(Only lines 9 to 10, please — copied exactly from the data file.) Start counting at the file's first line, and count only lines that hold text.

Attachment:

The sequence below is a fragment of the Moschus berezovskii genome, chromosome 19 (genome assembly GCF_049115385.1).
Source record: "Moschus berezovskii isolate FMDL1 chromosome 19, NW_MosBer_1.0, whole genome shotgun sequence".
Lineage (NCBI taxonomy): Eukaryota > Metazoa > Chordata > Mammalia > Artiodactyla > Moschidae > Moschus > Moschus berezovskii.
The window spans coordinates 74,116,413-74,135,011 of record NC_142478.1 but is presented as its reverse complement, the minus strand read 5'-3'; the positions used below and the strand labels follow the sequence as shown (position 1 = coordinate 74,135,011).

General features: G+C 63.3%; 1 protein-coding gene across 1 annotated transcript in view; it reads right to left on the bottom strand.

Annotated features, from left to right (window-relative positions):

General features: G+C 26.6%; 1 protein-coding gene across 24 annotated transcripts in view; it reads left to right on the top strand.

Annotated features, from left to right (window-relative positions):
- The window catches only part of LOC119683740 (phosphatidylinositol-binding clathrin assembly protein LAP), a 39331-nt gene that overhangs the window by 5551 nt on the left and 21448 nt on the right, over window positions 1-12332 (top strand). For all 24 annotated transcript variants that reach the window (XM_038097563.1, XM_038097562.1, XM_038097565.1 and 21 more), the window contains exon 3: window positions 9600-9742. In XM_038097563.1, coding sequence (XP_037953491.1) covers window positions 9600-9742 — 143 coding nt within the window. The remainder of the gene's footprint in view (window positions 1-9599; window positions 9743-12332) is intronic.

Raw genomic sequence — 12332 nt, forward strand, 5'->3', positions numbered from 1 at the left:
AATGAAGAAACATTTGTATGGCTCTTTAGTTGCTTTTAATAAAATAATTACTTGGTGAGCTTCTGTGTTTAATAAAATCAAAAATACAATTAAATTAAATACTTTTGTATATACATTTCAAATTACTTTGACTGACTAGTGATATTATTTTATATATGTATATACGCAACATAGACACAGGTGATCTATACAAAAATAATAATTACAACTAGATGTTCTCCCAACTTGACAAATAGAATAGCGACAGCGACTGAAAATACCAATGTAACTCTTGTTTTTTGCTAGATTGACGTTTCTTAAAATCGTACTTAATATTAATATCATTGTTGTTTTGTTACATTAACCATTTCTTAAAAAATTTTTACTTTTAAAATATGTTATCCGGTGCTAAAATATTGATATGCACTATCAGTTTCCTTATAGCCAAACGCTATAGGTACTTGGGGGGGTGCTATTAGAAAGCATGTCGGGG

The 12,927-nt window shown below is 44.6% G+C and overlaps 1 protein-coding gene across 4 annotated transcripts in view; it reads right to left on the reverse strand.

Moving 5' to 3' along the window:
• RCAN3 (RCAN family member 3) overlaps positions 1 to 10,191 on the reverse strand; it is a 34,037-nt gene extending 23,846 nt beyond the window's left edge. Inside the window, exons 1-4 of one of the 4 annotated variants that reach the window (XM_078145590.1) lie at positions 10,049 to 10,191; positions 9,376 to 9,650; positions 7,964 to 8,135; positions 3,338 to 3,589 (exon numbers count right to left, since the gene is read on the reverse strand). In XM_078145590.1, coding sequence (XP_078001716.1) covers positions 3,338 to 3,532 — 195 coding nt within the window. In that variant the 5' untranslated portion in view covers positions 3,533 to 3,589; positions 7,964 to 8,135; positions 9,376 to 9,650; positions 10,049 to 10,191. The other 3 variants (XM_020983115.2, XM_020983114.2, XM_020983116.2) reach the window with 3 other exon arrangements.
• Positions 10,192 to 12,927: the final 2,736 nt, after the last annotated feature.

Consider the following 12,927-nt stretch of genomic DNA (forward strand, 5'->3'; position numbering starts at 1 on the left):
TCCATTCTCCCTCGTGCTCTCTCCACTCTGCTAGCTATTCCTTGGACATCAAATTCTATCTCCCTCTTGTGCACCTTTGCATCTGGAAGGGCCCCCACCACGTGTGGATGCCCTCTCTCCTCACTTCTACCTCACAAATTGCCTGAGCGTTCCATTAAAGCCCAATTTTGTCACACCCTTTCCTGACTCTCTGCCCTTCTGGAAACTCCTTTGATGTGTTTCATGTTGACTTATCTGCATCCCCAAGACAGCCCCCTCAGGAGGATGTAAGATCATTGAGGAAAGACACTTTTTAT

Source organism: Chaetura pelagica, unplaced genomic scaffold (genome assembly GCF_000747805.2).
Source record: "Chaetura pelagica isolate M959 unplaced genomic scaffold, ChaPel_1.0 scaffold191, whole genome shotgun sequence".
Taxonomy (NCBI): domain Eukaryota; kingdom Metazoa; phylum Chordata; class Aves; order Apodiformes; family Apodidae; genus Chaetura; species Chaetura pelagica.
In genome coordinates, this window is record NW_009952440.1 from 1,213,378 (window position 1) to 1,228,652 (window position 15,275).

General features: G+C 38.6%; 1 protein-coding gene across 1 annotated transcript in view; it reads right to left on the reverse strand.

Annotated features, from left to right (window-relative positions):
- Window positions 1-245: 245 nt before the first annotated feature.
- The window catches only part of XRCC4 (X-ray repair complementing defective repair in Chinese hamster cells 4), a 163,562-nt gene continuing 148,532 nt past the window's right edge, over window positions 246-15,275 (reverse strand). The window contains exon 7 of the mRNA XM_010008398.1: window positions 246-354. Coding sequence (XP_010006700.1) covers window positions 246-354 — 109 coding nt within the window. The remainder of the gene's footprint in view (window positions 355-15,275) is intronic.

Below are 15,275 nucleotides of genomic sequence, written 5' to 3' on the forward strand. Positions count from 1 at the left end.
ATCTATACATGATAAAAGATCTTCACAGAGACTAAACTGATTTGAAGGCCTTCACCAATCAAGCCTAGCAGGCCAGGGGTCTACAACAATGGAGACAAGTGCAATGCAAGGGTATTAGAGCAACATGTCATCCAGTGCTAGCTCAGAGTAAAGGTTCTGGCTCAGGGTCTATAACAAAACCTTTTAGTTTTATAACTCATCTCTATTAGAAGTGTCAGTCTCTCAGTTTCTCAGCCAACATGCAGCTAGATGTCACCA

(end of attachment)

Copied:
- The window catches only part of LOC119683740 (phosphatidylinositol-binding clathrin assembly protein LAP), a 39331-nt gene that overhangs the window by 5551 nt on the left and 21448 nt on the right, over window positions 1-12332 (top strand). For all 24 annotated transcript variants that reach the window (XM_038097563.1, XM_038097562.1, XM_038097565.1 and 21 more), the window contains exon 3: window positions 9600-9742. In XM_038097563.1, coding sequence (XP_037953491.1) covers window positions 9600-9742 — 143 coding nt within the window. The remainder of the gene's footprint in view (window positions 1-9599; window positions 9743-12332) is intronic.

Raw genomic sequence — 12332 nt, forward strand, 5'->3', positions numbered from 1 at the left: